The effects of mild closed head injuries on tauopathy and cognitive deficits in rodents: Primary results in wild type and rTg4510 mice, and a systematic review

Adam D. Bachstetter, Josh M. Morganti, Colleen N. Bodnar, Scott J. Webster, Emma K. Higgins, Kelly N. Roberts, Henry Snider, Shelby E. Meier, Grant K. Nation, Danielle S. Goulding, Matthew Hamm, David K. Powell, Moriel Vandsburger, Linda J. Van Eldik, Jose F. Abisambra

Research output: Contribution to journalReview articlepeer-review

10 Scopus citations


In humans, the majority of sustained traumatic brain injuries (TBIs) are classified as ‘mild’ and most often a result of a closed head injury (CHI). The effects of a non-penetrating CHI are not benign and may lead to chronic pathology and behavioral dysfunction, which could be worsened by repeated head injury. Clinical-neuropathological correlation studies provide evidence that conversion of tau into abnormally phosphorylated proteotoxic intermediates (p-tau) could be part of the pathophysiology triggered by a single TBI and enhanced by repeated TBIs. However, the link between p-tau and CHI in rodents remains controversial. To address this question experimentally, we induced a single CHI or two CHIs to WT or rTg4510 mice. We found that 2× CHI increased tau phosphorylation in WT mice and rTg4510 mice. Behavioral characterization in WT mice found chronic deficits in the radial arm water maze in 2× CHI mice that had partially resolved in the 1× CHI mice. Moreover, using Manganese-Enhanced Magnetic Resonance Imaging with R1 mapping – a novel functional neuroimaging technique – we found greater deficits in the rTg4510 mice following 2× CHI compared to 1× CHI. To integrate our findings with prior work in the field, we conducted a systematic review of rodent mild repetitive CHI studies. Following Prisma guidelines, we identified 25 original peer-reviewed papers. Results from our experiments, as well as our systematic review, provide compelling evidence that tau phosphorylation is modified by experimental mild TBI studies; however, changes in p-tau levels are not universally reported. Together, our results provide evidence that repetitive TBIs can result in worse and more persistent neurological deficits compared to a single TBI, but the direct link between the worsened outcome and elevated p-tau could not be established.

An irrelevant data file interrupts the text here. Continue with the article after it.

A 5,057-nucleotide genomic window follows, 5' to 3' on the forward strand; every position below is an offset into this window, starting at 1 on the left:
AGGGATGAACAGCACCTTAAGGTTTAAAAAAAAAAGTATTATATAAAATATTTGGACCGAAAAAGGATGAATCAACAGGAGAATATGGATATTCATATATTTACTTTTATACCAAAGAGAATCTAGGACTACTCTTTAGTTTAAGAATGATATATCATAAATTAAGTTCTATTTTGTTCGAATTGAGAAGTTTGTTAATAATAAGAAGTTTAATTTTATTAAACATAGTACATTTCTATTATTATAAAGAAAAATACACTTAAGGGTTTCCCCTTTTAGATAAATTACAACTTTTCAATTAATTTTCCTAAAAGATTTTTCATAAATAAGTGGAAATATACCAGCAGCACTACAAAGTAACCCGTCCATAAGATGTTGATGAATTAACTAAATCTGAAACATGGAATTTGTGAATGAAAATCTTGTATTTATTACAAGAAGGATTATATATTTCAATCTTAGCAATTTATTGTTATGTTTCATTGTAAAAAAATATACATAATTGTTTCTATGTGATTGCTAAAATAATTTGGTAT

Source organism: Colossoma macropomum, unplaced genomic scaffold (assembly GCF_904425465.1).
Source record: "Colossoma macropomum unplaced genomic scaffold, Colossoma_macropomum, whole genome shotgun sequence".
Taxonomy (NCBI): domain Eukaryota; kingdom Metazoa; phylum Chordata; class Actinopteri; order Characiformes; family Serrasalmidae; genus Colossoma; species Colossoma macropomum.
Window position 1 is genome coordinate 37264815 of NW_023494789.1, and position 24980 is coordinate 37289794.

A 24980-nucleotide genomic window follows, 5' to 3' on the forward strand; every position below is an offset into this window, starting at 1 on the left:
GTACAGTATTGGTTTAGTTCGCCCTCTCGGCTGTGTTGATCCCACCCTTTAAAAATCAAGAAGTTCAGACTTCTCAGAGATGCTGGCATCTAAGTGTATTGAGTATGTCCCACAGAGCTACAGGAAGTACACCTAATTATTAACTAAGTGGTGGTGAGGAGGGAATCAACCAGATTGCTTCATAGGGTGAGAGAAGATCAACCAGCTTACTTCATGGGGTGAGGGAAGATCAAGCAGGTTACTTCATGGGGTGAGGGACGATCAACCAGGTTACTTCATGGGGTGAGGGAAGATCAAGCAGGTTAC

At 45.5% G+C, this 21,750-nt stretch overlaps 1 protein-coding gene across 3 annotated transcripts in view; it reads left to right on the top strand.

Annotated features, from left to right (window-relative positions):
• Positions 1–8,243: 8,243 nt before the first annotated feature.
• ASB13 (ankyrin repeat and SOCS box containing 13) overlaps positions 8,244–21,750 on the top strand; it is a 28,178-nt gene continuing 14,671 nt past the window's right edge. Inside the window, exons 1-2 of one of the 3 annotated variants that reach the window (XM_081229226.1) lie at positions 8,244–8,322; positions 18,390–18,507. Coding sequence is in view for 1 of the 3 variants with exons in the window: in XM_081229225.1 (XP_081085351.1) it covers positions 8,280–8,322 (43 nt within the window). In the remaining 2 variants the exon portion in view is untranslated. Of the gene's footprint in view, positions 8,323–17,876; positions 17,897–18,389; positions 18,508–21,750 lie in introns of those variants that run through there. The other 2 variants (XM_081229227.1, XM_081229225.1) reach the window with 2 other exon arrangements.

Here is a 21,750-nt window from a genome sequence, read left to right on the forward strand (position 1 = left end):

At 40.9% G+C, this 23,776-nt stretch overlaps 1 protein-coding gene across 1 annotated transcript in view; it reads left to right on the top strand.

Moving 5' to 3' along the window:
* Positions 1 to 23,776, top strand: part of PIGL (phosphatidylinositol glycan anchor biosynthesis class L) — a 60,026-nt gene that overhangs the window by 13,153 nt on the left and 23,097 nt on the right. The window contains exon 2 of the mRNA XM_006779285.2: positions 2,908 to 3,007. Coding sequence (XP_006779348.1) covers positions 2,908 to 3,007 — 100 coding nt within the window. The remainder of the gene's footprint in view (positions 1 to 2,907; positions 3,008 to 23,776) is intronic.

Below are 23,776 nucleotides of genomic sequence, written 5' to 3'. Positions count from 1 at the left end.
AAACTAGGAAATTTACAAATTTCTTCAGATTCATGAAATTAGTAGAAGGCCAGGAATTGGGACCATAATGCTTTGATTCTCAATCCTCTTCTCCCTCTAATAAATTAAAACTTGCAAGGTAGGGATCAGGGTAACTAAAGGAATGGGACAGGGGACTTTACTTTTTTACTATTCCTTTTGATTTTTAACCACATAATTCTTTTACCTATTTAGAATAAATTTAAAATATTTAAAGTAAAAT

Original languageEnglish
Article number113180
JournalExperimental Neurology
StatePublished - Apr 2020

Bibliographical note

Funding Information:
Research reported in this publication was supported by National Institutes of Health under award numbers R00 AG044445 (ADB ), P30 GM110787 (JFA & ADB) , R01 NS103785 (ADB) , P30 AG028383 (JFA & ADB) , R01 NS091329 (JFA) , UL1 TR000117 (JFA) , and L32 MD009205 (JFA) , and Department of Defense grant AZ140097 (JFA) , The MRISC is supported by NIH S10 shared instruments grant number S10 RR029541 . The content is solely the responsibility of the authors and does not represent the official views of the funding organizations.

Publisher Copyright:
© 2020


  • CTE
  • Concussion
  • Neurodegeneration
  • Rodent behavior
  • TBI
  • Tau

ASJC Scopus subject areas

  • Neurology
  • Developmental Neuroscience


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